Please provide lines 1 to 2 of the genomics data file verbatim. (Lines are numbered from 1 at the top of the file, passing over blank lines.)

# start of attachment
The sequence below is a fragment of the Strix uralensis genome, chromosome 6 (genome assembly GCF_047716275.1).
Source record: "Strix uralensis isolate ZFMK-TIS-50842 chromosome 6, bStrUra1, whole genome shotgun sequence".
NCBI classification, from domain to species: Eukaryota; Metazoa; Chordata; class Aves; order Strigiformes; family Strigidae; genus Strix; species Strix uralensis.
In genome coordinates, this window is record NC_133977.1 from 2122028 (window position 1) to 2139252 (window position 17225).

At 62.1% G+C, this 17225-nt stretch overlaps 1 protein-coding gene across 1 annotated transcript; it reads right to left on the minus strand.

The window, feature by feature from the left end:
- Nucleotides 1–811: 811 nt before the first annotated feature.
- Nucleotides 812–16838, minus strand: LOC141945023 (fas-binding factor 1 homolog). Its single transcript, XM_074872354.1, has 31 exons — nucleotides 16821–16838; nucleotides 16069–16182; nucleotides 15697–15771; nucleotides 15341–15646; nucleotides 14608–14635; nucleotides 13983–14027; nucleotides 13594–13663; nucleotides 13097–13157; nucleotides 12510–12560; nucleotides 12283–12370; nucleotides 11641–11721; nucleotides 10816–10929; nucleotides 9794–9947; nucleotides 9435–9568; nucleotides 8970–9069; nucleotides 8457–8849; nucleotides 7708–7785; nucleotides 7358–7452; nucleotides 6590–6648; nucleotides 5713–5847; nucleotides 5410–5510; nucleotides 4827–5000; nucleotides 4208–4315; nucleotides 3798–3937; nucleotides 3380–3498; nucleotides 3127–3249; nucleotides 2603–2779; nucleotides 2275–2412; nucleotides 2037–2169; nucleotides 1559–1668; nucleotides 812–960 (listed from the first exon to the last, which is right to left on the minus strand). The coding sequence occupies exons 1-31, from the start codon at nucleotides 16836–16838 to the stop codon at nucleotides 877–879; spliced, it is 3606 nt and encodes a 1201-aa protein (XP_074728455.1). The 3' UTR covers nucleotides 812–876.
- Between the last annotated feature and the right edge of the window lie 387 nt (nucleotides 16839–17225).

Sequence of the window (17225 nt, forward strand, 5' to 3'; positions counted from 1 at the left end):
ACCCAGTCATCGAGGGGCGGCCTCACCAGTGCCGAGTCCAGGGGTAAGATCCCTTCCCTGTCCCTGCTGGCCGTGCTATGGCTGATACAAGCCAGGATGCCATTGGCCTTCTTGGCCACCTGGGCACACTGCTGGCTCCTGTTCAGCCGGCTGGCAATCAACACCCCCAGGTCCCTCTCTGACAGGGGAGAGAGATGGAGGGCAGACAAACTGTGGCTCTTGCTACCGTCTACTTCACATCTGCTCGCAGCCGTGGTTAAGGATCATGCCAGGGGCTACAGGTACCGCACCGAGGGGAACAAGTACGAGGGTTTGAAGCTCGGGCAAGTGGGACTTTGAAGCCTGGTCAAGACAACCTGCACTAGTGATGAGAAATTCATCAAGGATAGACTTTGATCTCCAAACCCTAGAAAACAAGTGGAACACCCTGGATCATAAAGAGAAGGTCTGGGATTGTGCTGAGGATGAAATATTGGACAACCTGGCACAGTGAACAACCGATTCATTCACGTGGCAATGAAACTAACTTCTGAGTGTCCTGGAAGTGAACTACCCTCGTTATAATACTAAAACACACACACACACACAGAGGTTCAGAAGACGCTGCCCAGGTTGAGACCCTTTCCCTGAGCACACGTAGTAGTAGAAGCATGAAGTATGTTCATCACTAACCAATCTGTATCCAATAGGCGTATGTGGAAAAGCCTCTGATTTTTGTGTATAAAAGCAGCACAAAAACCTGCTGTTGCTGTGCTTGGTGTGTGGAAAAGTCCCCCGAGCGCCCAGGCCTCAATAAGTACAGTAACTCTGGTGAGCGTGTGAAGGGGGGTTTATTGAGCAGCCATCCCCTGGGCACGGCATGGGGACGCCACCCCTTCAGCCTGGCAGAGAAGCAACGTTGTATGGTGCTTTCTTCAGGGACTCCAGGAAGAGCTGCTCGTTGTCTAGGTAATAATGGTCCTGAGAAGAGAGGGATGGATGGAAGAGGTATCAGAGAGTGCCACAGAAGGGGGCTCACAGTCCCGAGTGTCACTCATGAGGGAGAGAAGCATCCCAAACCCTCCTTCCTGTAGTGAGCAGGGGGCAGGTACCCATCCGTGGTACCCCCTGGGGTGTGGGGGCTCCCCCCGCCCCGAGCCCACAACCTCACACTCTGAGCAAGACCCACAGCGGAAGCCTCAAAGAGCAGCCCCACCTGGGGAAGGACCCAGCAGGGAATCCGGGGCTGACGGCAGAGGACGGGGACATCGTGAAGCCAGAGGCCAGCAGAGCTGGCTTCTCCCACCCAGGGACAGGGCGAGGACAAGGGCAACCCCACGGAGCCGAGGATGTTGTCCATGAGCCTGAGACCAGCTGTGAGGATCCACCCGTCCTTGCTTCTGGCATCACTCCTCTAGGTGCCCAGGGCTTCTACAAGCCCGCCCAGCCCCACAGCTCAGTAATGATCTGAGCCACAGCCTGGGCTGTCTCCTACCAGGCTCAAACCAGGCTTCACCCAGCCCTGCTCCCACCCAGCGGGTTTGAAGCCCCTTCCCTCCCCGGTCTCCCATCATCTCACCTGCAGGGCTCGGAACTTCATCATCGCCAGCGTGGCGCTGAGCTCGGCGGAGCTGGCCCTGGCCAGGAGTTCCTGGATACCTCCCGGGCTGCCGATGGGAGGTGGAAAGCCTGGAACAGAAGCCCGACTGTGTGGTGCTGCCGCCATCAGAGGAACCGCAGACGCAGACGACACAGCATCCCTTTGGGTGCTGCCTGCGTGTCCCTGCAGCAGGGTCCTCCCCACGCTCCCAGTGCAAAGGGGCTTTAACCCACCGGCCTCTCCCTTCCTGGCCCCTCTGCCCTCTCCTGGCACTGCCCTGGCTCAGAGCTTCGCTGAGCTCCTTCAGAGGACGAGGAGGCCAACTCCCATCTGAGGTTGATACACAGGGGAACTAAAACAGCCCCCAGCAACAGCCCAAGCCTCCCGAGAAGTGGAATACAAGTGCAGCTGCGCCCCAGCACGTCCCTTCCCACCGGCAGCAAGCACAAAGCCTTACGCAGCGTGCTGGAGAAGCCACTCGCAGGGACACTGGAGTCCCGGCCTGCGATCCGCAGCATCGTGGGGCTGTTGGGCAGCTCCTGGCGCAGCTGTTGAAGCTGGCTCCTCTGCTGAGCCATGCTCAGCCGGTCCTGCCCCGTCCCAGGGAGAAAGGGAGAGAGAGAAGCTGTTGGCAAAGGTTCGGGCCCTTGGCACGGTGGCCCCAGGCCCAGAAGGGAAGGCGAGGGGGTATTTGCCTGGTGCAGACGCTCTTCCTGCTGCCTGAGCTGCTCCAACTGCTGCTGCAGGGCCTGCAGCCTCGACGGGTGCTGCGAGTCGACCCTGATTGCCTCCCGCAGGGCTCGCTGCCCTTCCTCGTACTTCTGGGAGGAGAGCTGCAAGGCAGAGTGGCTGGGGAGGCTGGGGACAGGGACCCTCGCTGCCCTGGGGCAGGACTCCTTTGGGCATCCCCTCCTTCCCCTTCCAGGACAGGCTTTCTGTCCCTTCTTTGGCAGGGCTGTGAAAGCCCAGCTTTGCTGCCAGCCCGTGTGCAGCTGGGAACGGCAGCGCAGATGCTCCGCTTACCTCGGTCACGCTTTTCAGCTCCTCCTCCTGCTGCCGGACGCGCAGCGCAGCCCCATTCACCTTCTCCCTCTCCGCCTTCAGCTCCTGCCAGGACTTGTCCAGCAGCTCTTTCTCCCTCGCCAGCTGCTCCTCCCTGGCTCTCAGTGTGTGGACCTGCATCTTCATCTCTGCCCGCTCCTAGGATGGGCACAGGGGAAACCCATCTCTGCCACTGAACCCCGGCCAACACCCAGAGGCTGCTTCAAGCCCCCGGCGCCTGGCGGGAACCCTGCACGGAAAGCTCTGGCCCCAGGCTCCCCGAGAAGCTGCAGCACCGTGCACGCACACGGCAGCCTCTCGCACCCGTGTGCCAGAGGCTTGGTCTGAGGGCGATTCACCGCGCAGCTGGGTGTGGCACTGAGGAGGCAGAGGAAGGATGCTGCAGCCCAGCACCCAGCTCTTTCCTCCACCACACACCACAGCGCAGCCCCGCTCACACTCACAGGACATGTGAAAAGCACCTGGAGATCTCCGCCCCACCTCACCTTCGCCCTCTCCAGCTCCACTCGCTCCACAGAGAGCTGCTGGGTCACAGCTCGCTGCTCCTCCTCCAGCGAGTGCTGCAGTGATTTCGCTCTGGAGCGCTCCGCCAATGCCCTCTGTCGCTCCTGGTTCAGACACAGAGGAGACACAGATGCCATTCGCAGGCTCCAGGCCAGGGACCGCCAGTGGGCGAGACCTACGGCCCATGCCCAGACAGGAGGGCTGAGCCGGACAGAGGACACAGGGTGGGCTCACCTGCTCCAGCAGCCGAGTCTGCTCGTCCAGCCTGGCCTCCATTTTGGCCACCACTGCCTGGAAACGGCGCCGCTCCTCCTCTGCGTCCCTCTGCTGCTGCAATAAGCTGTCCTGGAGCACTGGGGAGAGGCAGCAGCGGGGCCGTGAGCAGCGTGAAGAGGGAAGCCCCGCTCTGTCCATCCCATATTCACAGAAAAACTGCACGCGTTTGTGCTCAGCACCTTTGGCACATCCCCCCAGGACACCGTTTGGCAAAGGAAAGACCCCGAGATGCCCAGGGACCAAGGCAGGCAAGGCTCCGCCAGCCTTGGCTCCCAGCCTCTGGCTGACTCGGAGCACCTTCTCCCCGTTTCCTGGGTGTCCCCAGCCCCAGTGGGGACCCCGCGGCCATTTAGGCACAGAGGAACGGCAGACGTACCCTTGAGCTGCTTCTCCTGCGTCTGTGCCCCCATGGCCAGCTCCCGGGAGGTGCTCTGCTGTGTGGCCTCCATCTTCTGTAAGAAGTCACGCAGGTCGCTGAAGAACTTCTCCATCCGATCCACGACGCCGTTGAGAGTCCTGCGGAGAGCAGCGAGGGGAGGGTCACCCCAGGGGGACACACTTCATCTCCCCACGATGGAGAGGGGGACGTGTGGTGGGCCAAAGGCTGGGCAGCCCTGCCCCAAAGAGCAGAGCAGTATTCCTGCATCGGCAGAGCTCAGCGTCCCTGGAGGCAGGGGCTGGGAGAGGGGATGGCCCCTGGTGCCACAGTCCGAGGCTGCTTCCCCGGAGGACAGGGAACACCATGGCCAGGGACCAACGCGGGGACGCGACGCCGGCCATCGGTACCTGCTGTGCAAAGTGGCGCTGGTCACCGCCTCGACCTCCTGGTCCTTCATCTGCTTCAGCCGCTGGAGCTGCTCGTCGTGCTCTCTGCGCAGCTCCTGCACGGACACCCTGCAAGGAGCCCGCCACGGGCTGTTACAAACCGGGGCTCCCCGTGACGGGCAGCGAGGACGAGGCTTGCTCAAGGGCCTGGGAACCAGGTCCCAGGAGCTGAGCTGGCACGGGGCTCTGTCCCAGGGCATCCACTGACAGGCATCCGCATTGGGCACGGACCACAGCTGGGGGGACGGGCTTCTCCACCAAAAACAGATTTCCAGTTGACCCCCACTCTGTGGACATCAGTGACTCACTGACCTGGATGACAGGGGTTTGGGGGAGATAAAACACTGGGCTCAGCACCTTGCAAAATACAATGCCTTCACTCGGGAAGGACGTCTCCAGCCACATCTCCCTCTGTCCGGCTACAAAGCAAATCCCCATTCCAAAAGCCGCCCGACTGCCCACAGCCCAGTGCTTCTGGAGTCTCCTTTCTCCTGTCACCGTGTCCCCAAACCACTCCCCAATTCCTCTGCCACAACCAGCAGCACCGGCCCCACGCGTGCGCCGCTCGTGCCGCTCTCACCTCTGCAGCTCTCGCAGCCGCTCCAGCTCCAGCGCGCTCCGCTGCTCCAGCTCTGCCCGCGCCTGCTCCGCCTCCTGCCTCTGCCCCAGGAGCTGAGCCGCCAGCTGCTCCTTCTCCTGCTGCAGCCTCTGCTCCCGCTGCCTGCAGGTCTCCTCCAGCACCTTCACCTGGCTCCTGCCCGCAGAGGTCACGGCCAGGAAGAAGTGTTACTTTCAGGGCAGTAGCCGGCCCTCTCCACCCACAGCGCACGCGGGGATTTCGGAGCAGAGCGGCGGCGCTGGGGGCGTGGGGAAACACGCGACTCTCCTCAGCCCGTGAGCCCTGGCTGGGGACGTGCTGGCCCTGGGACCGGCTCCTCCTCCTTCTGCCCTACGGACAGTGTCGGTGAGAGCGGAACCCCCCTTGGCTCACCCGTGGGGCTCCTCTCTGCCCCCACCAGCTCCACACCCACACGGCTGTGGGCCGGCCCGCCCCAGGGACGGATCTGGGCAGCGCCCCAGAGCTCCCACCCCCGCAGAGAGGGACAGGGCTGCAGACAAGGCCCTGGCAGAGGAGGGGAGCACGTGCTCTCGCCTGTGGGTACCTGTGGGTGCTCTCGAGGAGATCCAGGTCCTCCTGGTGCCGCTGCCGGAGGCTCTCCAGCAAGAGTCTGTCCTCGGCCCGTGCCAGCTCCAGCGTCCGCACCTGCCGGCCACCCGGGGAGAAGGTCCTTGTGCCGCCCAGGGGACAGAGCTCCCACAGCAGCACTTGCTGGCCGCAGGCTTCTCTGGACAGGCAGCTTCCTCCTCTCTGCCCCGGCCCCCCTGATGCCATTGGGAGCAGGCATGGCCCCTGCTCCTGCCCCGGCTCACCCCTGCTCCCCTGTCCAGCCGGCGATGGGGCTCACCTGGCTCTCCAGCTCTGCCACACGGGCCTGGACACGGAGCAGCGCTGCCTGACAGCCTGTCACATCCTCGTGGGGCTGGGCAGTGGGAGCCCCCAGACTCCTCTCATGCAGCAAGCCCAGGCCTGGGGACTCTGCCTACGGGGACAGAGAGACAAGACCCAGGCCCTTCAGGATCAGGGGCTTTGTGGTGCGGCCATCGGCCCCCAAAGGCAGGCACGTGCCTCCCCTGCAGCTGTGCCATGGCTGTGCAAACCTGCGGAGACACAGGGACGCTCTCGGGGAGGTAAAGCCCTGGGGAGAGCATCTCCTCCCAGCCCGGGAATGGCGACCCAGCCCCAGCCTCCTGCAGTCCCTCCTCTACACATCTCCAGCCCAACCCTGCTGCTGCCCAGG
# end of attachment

The sequence below is a fragment of the Strix uralensis genome, chromosome 6 (genome assembly GCF_047716275.1).
Source record: "Strix uralensis isolate ZFMK-TIS-50842 chromosome 6, bStrUra1, whole genome shotgun sequence".